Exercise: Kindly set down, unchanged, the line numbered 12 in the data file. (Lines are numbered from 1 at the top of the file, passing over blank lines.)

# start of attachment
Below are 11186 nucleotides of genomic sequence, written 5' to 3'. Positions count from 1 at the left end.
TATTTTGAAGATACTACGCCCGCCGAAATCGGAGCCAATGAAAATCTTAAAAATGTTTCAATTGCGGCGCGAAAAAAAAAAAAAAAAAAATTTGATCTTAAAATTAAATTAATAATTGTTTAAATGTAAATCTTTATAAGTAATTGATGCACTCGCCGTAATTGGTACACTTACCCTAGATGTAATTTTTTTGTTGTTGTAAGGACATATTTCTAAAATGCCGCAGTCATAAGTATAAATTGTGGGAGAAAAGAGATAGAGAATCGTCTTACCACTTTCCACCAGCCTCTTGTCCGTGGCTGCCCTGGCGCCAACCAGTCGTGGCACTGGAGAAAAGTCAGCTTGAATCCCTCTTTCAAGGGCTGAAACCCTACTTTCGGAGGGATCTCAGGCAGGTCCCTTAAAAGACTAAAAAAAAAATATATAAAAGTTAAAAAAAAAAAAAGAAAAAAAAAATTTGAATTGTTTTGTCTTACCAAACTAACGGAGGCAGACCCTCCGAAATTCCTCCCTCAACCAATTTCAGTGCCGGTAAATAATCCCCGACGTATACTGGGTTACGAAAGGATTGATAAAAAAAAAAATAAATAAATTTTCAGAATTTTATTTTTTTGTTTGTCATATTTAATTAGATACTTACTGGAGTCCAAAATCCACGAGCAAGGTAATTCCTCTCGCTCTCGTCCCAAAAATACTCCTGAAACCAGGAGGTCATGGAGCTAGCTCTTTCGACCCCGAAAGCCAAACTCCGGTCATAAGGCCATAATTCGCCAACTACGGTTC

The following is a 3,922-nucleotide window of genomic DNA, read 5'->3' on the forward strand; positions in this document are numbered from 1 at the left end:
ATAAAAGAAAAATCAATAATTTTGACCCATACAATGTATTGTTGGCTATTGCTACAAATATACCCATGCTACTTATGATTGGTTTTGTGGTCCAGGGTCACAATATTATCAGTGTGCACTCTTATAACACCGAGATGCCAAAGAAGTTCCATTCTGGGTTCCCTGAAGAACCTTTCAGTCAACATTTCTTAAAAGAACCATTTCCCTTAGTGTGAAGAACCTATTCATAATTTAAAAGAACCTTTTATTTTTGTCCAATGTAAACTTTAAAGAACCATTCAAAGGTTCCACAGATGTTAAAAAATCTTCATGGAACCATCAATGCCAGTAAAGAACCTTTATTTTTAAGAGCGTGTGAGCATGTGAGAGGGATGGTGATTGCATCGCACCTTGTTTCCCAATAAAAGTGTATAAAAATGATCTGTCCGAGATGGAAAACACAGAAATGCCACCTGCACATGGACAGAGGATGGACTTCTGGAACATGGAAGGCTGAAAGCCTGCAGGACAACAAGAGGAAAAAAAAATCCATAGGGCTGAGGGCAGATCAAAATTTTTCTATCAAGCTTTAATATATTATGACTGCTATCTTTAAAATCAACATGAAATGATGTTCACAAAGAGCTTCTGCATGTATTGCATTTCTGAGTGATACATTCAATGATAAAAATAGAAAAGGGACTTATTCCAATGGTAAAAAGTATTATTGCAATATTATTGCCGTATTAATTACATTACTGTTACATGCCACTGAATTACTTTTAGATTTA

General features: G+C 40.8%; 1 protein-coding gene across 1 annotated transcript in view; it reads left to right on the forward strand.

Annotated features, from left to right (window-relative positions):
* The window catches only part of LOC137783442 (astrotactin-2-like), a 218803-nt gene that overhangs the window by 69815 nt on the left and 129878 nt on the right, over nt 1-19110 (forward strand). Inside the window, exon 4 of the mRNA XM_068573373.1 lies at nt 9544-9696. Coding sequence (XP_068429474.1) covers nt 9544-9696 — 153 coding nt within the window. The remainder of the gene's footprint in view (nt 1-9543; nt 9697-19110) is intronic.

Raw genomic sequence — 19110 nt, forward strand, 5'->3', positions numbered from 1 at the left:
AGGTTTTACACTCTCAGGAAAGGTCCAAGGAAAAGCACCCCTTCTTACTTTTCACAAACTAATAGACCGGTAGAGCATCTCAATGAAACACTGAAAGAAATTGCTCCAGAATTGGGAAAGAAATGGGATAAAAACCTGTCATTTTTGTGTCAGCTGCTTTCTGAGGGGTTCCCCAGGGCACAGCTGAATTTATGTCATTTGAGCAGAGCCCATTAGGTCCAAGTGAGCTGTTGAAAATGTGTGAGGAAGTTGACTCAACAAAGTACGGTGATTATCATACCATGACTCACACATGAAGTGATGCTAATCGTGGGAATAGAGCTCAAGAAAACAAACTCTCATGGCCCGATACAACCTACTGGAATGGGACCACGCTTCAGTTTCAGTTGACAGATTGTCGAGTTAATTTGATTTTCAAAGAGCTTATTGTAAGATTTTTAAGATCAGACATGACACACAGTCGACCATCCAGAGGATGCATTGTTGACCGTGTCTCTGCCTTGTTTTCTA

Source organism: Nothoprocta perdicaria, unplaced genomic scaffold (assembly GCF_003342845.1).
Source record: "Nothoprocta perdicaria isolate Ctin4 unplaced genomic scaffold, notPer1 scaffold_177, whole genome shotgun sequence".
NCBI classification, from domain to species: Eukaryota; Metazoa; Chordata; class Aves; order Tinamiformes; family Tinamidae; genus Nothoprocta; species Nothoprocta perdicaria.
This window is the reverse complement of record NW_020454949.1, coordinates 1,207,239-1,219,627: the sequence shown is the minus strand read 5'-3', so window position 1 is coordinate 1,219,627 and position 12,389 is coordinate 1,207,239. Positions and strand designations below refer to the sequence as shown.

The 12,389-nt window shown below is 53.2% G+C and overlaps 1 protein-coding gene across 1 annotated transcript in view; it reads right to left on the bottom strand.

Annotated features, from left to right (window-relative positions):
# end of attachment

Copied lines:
NCBI classification, from domain to species: Eukaryota; Metazoa; Chordata; class Aves; order Tinamiformes; family Tinamidae; genus Nothoprocta; species Nothoprocta perdicaria.